Another study (Castro et al, 2001) used personality profiling to see if they could determine who might develop whiplash symptoms after a placebo car crash, despite the fact that the force induced could not possibly cause any biomechanical injury. They found that they could predict with 92% accuracy who would have symptoms a month after the ‘accident’ – based on their personality profile.

Not only have personality factors been found to be a determinant of whether symptoms might persist or become more severe, so have greater exposure to past traumatic events; early beliefs that pain may be permanent; and depressed mood (Young Casey et al, 2008).  Add to this the strong link between adverse childhood experiences and ill-health in later life (Felitti, 1998) – including chronic pain (Goldberg, 1999) – and you can see why our focus needs to shift from the belief that there is always a physical reason for an individual’s pain.

In fact when you consider Kim’s study (2013), the poor results from non-surgical treatment for non-specific back pain (Keller et al, 2007), plus the lack of evidence to support the use of spinal surgery (Nguyen, 2011), injections for back pain (Chou, 2015) and morphine for chronic pain (Berthelot, 2015), it is clear we need to change our approach to the treatment of chronic pain.

Chronic pain has actually been found to be caused by the activation of nerve pathways in the brain. This results in persistent activation of the fight or flight response (our reaction to danger), which can cause real physical symptoms in the body. Most people have experienced a version of this when their face turns red with embarrassment or they feel a ‘knot’ in their abdomen in a tense situation.  When this normal human response becomes very strong it can cause very real, severe pain or other symptoms that can be disabling. Treatment consists of education about how the fight or flight response works; changing behaviour that might unintentionally keep it ‘turned on’; and working through current, and sometimes past, challenges that trigger our danger signals. Once the signals are turned off, the pain usually improves and often resolves completely, resulting in life-changing results for individuals.

As a physiotherapist who came across this concept 10 years ago, the results I have observed with my clients has completely changed the way I treat chronic pain and other persistent symptoms. I love the fact that the approach is non-invasive and we can help individuals recover through education and by becoming self-empowered and taking responsibility for their own health.

For references: visit www.sirpaconference.com/infographic

About Georgie Oldfield

SIPRA Georgie Oldfield

Georgie Oldfield MCSP is a leading physiotherapist and chronic pain specialist, promoting a pioneering approach to resolving chronic pain through her SIRPA Recovery Programme.

Hear her speak at the 2017 SIRPA conference, Chronic Pain: The Role of Emotions, being held on 15 October 2017, at the Royal Society of Medicine, London.  To read about leading experts who will be presenting at the conference and to book, visit  www.sirpaconference.com/conference-programme/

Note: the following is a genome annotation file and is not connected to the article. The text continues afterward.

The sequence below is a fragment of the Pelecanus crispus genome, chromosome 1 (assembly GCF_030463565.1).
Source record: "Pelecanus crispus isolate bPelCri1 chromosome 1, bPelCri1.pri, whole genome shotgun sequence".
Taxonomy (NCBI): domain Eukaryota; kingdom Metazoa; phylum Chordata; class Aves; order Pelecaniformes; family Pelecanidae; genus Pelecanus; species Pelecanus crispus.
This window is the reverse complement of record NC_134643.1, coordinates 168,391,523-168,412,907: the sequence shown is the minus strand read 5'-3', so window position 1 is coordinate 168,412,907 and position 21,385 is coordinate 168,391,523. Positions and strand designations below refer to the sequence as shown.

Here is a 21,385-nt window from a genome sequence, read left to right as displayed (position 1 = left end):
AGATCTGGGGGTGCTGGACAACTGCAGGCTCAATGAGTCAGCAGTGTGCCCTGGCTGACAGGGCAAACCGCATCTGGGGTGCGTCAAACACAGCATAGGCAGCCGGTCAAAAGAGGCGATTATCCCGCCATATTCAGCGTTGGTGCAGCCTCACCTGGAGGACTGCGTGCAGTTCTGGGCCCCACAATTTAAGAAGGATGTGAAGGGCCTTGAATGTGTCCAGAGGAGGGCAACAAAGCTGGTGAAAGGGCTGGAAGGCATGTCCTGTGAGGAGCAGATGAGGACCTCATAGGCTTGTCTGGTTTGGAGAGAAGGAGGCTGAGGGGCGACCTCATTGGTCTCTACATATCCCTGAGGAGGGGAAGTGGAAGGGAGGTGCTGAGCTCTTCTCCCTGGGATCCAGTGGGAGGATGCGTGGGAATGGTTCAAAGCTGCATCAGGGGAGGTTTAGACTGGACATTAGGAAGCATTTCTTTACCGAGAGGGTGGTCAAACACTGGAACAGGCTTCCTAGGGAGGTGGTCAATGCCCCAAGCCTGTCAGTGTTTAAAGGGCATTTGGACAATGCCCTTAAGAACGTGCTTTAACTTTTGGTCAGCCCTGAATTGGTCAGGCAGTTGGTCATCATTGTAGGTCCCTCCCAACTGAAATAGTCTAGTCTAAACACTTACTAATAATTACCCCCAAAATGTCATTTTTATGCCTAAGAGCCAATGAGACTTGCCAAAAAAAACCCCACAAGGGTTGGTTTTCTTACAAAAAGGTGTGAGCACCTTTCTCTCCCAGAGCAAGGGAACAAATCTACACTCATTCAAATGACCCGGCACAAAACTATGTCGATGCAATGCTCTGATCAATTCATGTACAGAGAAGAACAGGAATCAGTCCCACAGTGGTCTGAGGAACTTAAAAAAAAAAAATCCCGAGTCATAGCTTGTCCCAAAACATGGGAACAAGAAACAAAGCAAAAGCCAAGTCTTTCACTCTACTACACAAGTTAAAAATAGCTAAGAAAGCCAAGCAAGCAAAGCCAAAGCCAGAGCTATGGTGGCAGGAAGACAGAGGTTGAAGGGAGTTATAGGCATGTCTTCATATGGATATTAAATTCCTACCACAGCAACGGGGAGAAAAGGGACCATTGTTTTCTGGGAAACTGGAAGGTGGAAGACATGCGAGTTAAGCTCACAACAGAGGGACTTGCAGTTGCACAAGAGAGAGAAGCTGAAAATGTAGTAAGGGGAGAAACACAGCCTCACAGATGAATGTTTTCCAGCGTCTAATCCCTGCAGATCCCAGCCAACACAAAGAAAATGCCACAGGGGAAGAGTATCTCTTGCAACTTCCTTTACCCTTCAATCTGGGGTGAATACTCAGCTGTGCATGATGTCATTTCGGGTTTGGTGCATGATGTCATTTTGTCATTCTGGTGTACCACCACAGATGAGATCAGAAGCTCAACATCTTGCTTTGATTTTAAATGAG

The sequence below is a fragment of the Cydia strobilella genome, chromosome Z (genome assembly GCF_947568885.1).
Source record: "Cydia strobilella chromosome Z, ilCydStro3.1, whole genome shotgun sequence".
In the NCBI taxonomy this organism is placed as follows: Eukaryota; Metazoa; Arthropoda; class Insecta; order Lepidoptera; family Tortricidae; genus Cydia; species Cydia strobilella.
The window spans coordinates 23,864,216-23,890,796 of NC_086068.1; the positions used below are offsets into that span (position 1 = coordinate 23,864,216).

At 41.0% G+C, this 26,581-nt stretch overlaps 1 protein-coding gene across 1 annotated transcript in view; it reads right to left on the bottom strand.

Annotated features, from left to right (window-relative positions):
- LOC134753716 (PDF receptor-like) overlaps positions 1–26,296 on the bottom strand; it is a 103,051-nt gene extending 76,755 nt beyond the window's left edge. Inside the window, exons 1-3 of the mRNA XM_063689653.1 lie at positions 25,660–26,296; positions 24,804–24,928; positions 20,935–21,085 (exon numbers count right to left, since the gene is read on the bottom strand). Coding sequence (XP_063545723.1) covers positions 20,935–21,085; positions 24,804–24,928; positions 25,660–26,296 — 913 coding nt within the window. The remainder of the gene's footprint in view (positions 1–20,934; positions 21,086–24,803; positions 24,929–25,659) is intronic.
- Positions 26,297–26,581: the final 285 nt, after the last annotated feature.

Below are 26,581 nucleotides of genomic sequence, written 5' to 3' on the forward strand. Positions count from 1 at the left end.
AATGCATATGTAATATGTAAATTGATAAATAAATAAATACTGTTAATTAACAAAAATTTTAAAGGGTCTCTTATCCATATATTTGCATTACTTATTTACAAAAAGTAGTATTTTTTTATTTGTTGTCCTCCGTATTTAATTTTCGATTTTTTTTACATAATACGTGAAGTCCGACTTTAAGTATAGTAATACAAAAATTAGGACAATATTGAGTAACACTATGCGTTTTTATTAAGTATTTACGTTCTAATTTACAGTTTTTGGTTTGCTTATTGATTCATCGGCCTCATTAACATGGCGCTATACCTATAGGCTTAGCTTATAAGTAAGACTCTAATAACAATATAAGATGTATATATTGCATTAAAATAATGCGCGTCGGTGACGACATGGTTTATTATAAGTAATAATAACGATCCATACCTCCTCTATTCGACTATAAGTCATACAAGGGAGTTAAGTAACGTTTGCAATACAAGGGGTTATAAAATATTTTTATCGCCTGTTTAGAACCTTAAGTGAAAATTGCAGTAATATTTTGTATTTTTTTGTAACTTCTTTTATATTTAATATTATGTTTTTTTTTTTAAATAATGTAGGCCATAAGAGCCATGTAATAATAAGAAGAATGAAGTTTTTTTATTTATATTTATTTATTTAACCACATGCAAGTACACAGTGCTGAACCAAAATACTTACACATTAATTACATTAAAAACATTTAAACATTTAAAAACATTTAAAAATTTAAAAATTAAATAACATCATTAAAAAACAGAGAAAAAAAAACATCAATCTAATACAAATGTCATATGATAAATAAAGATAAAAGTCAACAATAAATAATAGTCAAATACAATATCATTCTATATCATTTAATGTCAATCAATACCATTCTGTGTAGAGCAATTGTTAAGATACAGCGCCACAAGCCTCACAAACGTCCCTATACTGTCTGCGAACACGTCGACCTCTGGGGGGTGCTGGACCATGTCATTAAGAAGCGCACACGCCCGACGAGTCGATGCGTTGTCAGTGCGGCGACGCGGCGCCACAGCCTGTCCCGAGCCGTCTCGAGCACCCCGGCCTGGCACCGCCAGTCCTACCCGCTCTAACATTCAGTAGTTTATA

NB: This article refers to persistent, chronic pain, as opposed to tissue-damaging conditions, such as cancer, fracture, infections and autoimmune diseases.

FHT Members’ News – July Issue

The July issue of FHT Members’ News is out today!

JULY MEMBER NEWS

Featuring the latest news in the therapy world, job and training opportunities, as well as information about your membership, make sure you don’t miss out. This month’s news includes:

Members, be sure to check your inbox this evening for your newsletter.

Not a member, and want in on this? Contact us today to join the largest organisation for complementary, beauty, and sports therapists.

Announcing the 2017 FHT Members’ Dinner

We are thrilled to announce the 2017 FHT Members’ Dinner, which will take place at the Royal Pump Rooms in Leamington Spa, on Friday 17 November.

Pump Rooms Leamington Spa

Bringing together like-minded members, expert professionals, and key industry contacts, the FHT Members’ Dinner is a great way to relax, have fun and network in style.

Also home to the 2017 FHT Excellence Awards, this dinner will feature a sparkling drinks reception, sumptuous three-course meal, and perhaps a spin or two around the winter dance floor.

enter 2017 Excellence Awards

Awards entries are still open so don’t delay in entering in the category of your choice. Enter here.

Pump Rooms Leamington SpaThe Royal Pump Rooms is one of the oldest surviving bath houses in the UK, and we’re excited to share with you this unique and striking venue. Opened in 1814, the Royal Pump Rooms was one of the UK’s premier spa establishments of the Regency era, and attracted thousands of people every year to take to the healing waters. With original marble architecture, ancient sculptures, and original features, this venue is truly captivating and fascinating for therapists and non-therapists alike.

2016 Excellence Award winners group

Join us in this incredible venue as we celebrate excellence in the therapy industry. Hear inspiring stories from members who have made big changes to others’ lives through their work, and help us celebrate the achievements of all of our therapists, be they great or small, and say thank you, for their continued hard work in practice. So bring along your friends as we party into the night!

Following member feedback, we’ve heavily subsidised the event for you so early bird tickets start from only £35 – don’t delay, book today! Early bird tickets close: 31 August, 2017.

BOOK NOW